Below is our video and I hope Cash likes it as much as I liked making it. Thank you for spending the day with me little buddy and I cant wait to see what great videos you have in store for the world to see. Dream big nephew!



Friday, July 15, 2016

Wilderness Systems iCast Feature Kayaks




   
     Industry leading design teams from Confluence Outdoors have struck gold again in 2016. Wilderness Systems debuted three new kayaks at iCast this year and one from Perception Kayaks. There have been rumors swirling and hype spread about the little brother to last years big reveal, the ATAK 120. Wildy has also been in the rumor mill for quite a while about a possible pedal drive kayak, and now they have delivered big time on that. I am going to break down each new boat for you below. Feel free to comment with any questions you may have.








First up is the ATAK 120. This kayak has been the most requested boat that I've heard since the original ATAK 140 came out. I have not personally had an opportunity to paddle this kayak since the very first prototype, however even that was a sweet ride. Excellent maneuverability, stability, and tracking without the cumbersome size of the 140. The price of the ATAK 120 will be $1,649.



SPECIFICATIONS
Boat
Length
Width
Weight
Deck Height
Capacity
A.T.A.K. 120
12'3" / 371 cm
35" / 88 cm
70 lbs / 32 kg
16" / 41 cm
400 lbs / 181 kg





The Radar has arrived! Wilderness Systems finally has a pedal powered kayak. All eyes have been on Wildy since Hobie first introduced their Mirage Drive. I believe that Wilderness waited until other pedal drives were on the market long enough to know what modern kayak anglers prefer and can live without in other pedal drives. Unlike the ATAK, this kayak will feature a 115 and a 135 model in its first run. Base price on the 115 will be $1,349, and the base price on the 135 will be $1,499. Helix PD pedal drive will be priced at $1,100, and the Helix Motor Drive will run $1,999. I haven't pedaled or paddled this kayak yet. I can say however that the 115 model WILL be my next boat.
SPECIFICATIONS
Boat
Length
Width
Weight
Deck Height
Capacity
Radar 115
11'8" / 356 cm
34.5" / 88 cm
82 lbs / 37 kg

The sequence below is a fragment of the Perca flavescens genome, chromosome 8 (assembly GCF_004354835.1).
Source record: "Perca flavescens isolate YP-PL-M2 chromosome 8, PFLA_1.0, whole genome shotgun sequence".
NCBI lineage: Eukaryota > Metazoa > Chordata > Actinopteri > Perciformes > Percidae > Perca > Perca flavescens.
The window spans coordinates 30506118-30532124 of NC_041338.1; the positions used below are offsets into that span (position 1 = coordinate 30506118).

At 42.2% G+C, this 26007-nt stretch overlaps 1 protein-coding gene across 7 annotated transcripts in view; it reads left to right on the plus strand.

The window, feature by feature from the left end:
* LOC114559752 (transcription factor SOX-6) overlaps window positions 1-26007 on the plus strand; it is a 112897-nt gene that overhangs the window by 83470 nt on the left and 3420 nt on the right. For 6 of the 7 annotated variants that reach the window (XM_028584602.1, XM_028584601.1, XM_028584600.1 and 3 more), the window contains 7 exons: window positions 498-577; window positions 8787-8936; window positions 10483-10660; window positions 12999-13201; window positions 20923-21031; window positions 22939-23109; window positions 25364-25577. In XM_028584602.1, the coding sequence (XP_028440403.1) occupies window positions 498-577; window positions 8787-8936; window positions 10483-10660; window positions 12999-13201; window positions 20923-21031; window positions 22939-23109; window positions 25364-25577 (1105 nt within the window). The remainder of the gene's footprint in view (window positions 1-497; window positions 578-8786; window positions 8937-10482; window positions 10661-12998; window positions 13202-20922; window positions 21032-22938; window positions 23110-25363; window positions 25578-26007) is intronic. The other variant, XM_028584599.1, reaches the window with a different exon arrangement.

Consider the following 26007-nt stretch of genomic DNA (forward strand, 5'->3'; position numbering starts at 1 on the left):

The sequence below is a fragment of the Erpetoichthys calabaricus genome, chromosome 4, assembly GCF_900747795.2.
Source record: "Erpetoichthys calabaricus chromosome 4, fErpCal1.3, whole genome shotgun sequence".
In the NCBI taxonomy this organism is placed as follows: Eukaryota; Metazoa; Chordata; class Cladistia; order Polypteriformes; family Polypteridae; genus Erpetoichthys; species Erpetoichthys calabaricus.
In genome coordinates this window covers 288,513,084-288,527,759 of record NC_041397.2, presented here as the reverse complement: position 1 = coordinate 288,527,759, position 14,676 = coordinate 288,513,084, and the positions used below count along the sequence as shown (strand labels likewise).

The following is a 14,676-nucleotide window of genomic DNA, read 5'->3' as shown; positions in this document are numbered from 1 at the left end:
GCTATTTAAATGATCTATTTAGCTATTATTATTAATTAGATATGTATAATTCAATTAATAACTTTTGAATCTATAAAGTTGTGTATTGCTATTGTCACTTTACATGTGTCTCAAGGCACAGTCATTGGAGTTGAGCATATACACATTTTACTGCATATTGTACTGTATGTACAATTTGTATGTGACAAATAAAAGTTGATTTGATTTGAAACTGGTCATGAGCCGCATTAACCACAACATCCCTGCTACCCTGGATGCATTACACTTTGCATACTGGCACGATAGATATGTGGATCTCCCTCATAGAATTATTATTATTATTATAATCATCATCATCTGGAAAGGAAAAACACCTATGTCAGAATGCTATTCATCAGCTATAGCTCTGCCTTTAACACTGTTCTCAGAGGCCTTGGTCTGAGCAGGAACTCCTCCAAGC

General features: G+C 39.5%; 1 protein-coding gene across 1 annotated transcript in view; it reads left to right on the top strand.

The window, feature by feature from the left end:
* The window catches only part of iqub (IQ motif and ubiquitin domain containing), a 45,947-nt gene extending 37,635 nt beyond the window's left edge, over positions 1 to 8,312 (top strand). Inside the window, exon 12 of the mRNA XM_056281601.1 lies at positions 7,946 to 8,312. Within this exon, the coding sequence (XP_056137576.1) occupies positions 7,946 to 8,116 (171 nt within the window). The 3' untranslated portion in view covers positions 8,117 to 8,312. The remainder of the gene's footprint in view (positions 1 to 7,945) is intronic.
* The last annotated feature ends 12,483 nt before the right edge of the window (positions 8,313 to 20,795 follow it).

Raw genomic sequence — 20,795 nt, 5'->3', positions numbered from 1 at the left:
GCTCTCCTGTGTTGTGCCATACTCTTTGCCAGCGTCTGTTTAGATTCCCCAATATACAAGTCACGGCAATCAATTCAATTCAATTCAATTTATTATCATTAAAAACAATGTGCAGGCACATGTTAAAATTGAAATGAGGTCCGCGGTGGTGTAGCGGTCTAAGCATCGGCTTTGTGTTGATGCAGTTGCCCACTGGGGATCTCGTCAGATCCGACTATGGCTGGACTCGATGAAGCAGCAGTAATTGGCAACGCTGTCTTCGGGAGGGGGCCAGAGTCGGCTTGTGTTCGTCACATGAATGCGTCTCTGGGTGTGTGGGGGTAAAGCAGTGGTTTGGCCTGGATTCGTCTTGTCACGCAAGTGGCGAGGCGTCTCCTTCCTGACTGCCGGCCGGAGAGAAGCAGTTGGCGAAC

15" / 38 cm
450 lbs / 204 kg

SPECIFICATIONS
Boat
Length
Width
Weight
Deck Height
Capacity
Radar 135
13'6" / 412 cm
34" / 86 cm
95 lbs / 43 kg
15.5" / 39 cm
475 lbs / 215 kg






The Helix PD is the official name of the new pedal drive system. This system is definitely unique compared to other drives on the market. 





Even though this is not a Wilderness Systems kayak, it is produced by Confluence Outdoor, which is the parent company of Wilderness Systems. Think of Perception as Wildy's smaller cousin. This offering however is huge from Perception. The first ever pedal driven kayak with  price tag of under 2k. This is going to be right in the wheelhouse both in price point, and features. Price on the Pilot will be $1,799. Look for the Pescador Pilot to make big waves soon.




Wednesday, June 29, 2016

HOW

I was recently given the opportunity to volunteer for my first Heroes on the Water event. There aren’t many words that can express that experience and what it meant to me, but I’ll give it a shot.
It’s extremely humbling to be in the presence of true heroism and bravery, and those men and women acted no different than anyone else. To be honest, I was very nervous heading into the event mostly because I knew that these guys have seen more and been through more than I could ever comprehend. I eventually remembered why I wanted to volunteer and what HOW stood for and why they exist, and I put all of my anxiety aside for a higher purpose.
I arrived about thirty minutes early to help unload the kayaks, paddles, PFD’s, and whatever else needed to be set before the crowd arrived.  There is a lot more manpower, planning, and detail that goes into these events that I had previously thought. After we got everything unloaded and set up, the vets started to show up and get registered. There were guys that showed up by themselves and whole families that came to enjoy the day together. It was a cool sight to witness these real American heroes just being dads and husbands, and not the soldiers that I had envisioned. My job, after set up, was to get on the water with the vets and fish and mingle with them. I immediately found a small group of guys fishing near each other but not together and decided to plop myself in the middle and just kind of make small talk with all of them. I could tell some of them preferred to fish in quiet and that was ok, but I at least wanted to try. It didn’t take long before we were all chatting and enjoying the cool morning and calm water. We swapped fishing stories and talked about our kids, wives, and how hot it was going to get later in the day. Literally everything else seemed to fade away, or at least not matter in that moment. We paddled around together for a couple of hours and we all caught fish after fish, all the while taking grip n grin shots of each other.
After landing about 20 bass in the kayak before 11:00 it was time to paddle ashore and get ready for lunch. HOW graciously provided the vets, volunteers, and families with a delicious lunch. I had the opportunity to continue to visit with more vets and their families as well as fellow volunteers. I consider myself very fortunate to be able to listen these guys talk about how they’ve been impacted by combat both physically and mentally. I got to listen to the numerous ways that HOW has affected their lives. One brave soldier told me that these events are the few times when he doesn’t have to think about anything else other than fishing. The injuries, bills, jobs, and other points of stress do not matter on that day. It’s just a day for fishing and that’s definitely something that we can all relate to.